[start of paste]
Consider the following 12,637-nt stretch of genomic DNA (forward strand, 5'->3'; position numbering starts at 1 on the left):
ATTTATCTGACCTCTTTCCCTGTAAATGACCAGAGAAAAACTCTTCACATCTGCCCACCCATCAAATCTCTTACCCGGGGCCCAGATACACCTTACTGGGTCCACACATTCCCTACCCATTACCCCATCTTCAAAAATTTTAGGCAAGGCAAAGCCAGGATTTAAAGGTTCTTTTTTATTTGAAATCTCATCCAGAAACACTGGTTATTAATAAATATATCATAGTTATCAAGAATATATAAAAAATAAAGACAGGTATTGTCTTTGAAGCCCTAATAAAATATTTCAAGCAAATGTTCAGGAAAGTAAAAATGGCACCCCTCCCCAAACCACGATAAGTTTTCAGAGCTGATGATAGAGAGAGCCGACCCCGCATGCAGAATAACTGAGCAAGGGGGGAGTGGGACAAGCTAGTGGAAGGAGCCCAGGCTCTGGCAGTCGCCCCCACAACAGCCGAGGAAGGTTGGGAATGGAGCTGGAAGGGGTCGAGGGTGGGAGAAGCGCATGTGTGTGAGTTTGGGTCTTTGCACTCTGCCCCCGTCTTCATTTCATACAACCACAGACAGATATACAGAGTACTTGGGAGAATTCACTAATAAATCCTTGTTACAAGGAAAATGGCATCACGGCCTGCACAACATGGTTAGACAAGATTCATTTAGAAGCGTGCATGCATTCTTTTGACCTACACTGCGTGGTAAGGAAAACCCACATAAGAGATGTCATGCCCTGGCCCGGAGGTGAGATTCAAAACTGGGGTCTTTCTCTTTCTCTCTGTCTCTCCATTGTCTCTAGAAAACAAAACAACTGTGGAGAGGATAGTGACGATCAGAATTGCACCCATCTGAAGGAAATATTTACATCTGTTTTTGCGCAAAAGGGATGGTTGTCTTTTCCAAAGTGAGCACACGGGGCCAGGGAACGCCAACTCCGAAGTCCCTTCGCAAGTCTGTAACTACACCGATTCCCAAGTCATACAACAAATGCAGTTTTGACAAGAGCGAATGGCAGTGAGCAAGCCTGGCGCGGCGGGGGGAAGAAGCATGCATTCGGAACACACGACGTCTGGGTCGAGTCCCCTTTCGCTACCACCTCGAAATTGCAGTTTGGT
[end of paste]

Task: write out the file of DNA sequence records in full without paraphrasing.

Consider the following 12,637-nt stretch of genomic DNA (forward strand, 5'->3'; position numbering starts at 1 on the left):
ATTTATCTGACCTCTTTCCCTGTAAATGACCAGAGAAAAACTCTTCACATCTGCCCACCCATCAAATCTCTTACCCGGGGCCCAGATACACCTTACTGGGTCCACACATTCCCTACCCATTACCCCATCTTCAAAAATTTTAGGCAAGGCAAAGCCAGGATTTAAAGGTTCTTTTTTATTTGAAATCTCATCCAGAAACACTGGTTATTAATAAATATATCATAGTTATCAAGAATATATAAAAAATAAAGACAGGTATTGTCTTTGAAGCCCTAATAAAATATTTCAAGCAAATGTTCAGGAAAGTAAAAATGGCACCCCTCCCCAAACCACGATAAGTTTTCAGAGCTGATGATAGAGAGAGCCGACCCCGCATGCAGAATAACTGAGCAAGGGGGGAGTGGGACAAGCTAGTGGAAGGAGCCCAGGCTCTGGCAGTCGCCCCCACAACAGCCGAGGAAGGTTGGGAATGGAGCTGGAAGGGGTCGAGGGTGGGAGAAGCGCATGTGTGTGAGTTTGGGTCTTTGCACTCTGCCCCCGTCTTCATTTCATACAACCACAGACAGATATACAGAGTACTTGGGAGAATTCACTAATAAATCCTTGTTACAAGGAAAATGGCATCACGGCCTGCACAACATGGTTAGACAAGATTCATTTAGAAGCGTGCATGCATTCTTTTGACCTACACTGCGTGGTAAGGAAAACCCACATAAGAGATGTCATGCCCTGGCCCGGAGGTGAGATTCAAAACTGGGGTCTTTCTCTTTCTCTCTGTCTCTCCATTGTCTCTAGAAAACAAAACAACTGTGGAGAGGATAGTGACGATCAGAATTGCACCCATCTGAAGGAAATATTTACATCTGTTTTTGCGCAAAAGGGATGGTTGTCTTTTCCAAAGTGAGCACACGGGGCCAGGGAACGCCAACTCCGAAGTCCCTTCGCAAGTCTGTAACTACACCGATTCCCAAGTCATACAACAAATGCAGTTTTGACAAGAGCGAATGGCAGTGAGCAAGCCTGGCGCGGCGGGGGGAAGAAGCATGCATTCGGAACACACGACGTCTGGGTCGAGTCCCCTTTCGCTACCACCTCGAAATTGCAGTTTGGT